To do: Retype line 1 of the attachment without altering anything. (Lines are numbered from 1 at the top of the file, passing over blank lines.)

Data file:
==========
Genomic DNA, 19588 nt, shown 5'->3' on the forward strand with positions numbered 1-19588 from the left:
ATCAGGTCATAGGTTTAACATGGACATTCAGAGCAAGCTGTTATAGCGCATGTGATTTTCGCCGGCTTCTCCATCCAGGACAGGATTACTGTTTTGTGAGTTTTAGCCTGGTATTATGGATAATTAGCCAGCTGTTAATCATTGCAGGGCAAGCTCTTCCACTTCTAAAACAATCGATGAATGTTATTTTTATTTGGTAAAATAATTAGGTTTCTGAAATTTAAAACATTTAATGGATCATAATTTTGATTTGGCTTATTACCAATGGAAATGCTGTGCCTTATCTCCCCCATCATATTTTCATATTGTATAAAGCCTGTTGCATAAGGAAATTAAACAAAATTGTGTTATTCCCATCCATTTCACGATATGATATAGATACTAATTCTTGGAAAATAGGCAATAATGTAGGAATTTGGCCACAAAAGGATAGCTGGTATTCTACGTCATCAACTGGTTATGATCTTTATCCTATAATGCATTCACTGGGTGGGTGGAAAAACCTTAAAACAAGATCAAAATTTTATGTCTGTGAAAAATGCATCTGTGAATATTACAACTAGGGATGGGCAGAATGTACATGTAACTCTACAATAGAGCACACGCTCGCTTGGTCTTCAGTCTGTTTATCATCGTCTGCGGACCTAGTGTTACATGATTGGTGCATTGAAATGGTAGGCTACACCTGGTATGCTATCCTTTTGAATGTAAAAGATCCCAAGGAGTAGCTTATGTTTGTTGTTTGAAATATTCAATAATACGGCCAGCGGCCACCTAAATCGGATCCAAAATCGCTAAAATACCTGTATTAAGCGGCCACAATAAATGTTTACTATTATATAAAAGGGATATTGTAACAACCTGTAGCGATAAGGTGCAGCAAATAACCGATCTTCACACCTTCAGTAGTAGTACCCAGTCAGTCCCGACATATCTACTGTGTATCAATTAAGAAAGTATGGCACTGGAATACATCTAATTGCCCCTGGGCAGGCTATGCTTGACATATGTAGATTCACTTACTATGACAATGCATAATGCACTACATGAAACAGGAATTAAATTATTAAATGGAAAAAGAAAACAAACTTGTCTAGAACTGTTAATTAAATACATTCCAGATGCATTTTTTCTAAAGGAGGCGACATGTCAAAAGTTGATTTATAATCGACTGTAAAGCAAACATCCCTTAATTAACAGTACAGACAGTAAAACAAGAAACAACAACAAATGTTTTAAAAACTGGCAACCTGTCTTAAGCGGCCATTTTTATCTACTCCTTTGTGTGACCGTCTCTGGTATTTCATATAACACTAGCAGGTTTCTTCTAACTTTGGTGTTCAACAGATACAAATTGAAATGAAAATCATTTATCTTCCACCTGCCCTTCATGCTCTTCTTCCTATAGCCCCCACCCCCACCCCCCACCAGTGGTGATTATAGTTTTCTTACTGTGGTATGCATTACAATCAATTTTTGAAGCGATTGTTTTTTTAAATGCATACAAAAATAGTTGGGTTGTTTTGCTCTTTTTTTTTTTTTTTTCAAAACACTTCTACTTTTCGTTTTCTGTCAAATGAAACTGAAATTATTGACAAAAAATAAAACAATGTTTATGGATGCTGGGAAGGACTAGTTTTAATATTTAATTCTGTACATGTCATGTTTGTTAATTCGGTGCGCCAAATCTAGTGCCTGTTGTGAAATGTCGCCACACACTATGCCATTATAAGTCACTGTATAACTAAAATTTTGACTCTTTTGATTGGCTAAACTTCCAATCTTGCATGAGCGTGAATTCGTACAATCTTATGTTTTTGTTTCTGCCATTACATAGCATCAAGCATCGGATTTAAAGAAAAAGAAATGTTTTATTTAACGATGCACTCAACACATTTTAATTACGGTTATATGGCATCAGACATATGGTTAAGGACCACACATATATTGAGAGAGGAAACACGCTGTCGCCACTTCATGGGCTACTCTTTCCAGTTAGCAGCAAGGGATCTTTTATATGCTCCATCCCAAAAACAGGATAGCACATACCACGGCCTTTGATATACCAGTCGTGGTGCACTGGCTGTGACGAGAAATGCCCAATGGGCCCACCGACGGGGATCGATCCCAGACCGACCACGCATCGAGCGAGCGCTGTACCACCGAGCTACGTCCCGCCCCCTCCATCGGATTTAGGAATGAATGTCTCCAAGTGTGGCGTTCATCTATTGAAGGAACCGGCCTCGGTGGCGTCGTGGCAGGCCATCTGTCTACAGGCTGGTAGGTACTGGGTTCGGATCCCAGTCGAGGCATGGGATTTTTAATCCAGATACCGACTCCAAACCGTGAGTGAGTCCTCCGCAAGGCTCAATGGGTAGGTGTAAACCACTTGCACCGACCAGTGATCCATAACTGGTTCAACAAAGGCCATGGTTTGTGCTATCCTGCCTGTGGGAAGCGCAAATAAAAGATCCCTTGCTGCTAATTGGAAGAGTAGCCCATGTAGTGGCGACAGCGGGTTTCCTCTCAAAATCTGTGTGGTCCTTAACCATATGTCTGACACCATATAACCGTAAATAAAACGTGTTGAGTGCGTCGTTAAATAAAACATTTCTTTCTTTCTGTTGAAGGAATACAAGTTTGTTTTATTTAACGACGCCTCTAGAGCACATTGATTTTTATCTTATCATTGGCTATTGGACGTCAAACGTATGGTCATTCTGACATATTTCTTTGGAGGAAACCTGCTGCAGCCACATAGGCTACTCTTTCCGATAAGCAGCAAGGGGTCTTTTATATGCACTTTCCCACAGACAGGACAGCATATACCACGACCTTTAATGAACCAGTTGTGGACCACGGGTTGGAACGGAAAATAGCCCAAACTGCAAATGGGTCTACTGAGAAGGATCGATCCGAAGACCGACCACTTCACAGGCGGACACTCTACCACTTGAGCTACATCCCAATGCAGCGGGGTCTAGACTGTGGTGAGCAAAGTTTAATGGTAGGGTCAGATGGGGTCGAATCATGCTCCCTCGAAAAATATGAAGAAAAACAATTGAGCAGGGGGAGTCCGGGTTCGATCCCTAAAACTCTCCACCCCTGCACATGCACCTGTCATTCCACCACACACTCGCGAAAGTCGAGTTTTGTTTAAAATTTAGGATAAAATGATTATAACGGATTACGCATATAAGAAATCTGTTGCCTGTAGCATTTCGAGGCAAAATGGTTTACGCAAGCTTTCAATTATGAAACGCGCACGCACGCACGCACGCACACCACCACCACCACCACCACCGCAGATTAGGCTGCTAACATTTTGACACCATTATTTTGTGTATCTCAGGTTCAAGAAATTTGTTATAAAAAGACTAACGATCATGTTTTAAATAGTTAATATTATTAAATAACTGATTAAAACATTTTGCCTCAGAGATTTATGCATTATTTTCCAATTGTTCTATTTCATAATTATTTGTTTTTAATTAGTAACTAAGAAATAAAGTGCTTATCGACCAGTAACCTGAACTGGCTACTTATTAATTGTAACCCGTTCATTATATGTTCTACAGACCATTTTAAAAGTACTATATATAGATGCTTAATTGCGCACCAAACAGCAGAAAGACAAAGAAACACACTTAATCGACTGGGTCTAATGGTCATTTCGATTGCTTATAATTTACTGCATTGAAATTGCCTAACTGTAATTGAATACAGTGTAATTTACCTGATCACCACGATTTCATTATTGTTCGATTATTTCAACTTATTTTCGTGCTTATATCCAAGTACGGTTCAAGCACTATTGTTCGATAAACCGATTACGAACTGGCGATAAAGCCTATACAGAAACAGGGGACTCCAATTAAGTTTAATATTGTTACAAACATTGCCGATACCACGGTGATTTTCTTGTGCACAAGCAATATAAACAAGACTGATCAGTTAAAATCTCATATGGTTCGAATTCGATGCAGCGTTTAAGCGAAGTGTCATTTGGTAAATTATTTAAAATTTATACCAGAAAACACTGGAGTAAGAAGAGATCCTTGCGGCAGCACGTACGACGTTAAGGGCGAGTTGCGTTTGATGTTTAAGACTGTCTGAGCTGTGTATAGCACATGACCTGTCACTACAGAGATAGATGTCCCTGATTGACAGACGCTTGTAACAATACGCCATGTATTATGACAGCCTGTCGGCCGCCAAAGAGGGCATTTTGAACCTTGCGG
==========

Genomic DNA, 19588 nt, shown 5'->3' on the forward strand with positions numbered 1-19588 from the left: